Book Note: “The Intuitive Parent”

We find ourselves moving about inside all kinds of information bubbles, some good and some incredibly confining.  When things are working well our friends, family, our social media feeds give us just the right amount of information that we need. But other times and this is especially true in terms of parenting advice, the saturation point can quickly overwhelm and confuse.

As a teacher at a parent cooperative school, I witness the pressures of this bubble existence every day since I work and teach alongside parents. It is because of this partnership  that I found this book helpful from two perspectives. To begin, I can see that it would be incredibly helpful for every parent to read this book. And then from purely a teacher’s perspective it gives me a very clear systems check to make sure I am not adding to the constant onslaught of pressure the parents feel.

How calming it is to read the latest book by Stephen Camarata, PhD entitled, The Intuitive Parent; Why the Best Thing for Your Child is You, 2015. This book was so refreshing in its reassurances and straightforward insight into the research. The message is that “You have it in you.” This is supported and balanced by his review of the literature which hashes out the overlapping and often contradicting bits of advice that we all have thrown at us each day as we work to raise happy children.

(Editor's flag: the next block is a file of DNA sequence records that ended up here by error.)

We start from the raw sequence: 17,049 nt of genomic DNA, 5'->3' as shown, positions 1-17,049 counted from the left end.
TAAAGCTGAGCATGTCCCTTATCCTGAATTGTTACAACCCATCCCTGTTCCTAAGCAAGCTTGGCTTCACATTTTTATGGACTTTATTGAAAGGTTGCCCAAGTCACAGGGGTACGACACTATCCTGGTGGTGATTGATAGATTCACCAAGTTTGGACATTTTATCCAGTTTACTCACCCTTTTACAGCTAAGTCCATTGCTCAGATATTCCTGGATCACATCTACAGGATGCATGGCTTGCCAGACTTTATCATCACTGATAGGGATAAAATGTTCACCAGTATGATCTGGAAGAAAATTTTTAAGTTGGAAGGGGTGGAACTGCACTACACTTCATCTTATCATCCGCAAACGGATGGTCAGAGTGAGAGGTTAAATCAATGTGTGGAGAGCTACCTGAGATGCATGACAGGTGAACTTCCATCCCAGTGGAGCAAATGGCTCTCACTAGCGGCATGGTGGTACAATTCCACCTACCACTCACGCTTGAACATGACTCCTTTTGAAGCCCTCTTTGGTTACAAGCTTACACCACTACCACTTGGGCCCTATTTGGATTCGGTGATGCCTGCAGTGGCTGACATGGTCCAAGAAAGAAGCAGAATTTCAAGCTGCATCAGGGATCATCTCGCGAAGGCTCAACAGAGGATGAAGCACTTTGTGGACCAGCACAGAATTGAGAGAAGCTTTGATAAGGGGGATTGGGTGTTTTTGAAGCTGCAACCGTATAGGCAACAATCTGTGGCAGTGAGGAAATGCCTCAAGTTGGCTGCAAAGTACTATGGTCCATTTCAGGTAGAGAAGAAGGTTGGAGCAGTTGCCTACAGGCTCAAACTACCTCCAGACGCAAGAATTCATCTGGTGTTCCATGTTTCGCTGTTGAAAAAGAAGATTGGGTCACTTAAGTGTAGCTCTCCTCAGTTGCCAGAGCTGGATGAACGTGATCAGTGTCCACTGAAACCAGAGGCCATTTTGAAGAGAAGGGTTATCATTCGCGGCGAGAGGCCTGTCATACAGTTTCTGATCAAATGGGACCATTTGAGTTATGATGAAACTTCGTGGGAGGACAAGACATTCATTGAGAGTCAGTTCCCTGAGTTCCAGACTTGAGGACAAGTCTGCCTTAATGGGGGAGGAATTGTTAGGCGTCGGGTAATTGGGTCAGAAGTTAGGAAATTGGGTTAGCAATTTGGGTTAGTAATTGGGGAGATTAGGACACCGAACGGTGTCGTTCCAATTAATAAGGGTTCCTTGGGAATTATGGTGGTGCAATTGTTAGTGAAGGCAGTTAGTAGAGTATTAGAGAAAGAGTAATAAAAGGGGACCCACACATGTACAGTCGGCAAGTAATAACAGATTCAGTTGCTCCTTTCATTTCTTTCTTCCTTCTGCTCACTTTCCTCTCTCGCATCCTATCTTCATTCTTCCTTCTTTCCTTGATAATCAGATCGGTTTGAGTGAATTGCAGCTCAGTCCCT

It is so hard to separate the well-meaning advice, the relevant research, and the alarm bells as we look at the very precious being we hope to send off into the world. Dr. Camarata weeds through all that and cuts to the chase — that is how I felt as I read the book.

I especially recommend this book for parents of school-age children. There is so much thrown at us beginning in early childhood placements. One of the discussions that I really appreciated as a teacher is about developmental milestones and stages. It is important to remind ourselves that these milestones are not chronological and as ordered as a checklist would imply. I find that milestone checklists never really tell the full story of a child’s experience.

Once a parent told me that our local schools send a very clear message that our children should be good at everything. In this she meant that there every child is expected to be good at every subject at the very moment the school chooses to test him or her on it. Then, the message continues, the child will succeed, in life, in school, in future work — quite a tall order to place on the shoulders of a 7 or 8-year old! Meeting this lofty goal of “good at everything” leaves struggle for both child and parent. Both parent and child work from a place of perceived failure. The Intuitive Parent provides us with ideas about both why this is happening in the schools and why we are trapped in that kind of thinking. Then, and this is the best part, Dr. Camarata provides guidance to the parents, not just reassurances and platitudes.

I am hoping to use this book as a book club book for our Saturday morning coffees at our school. What a great learning opportunity for teachers and parents to share this book!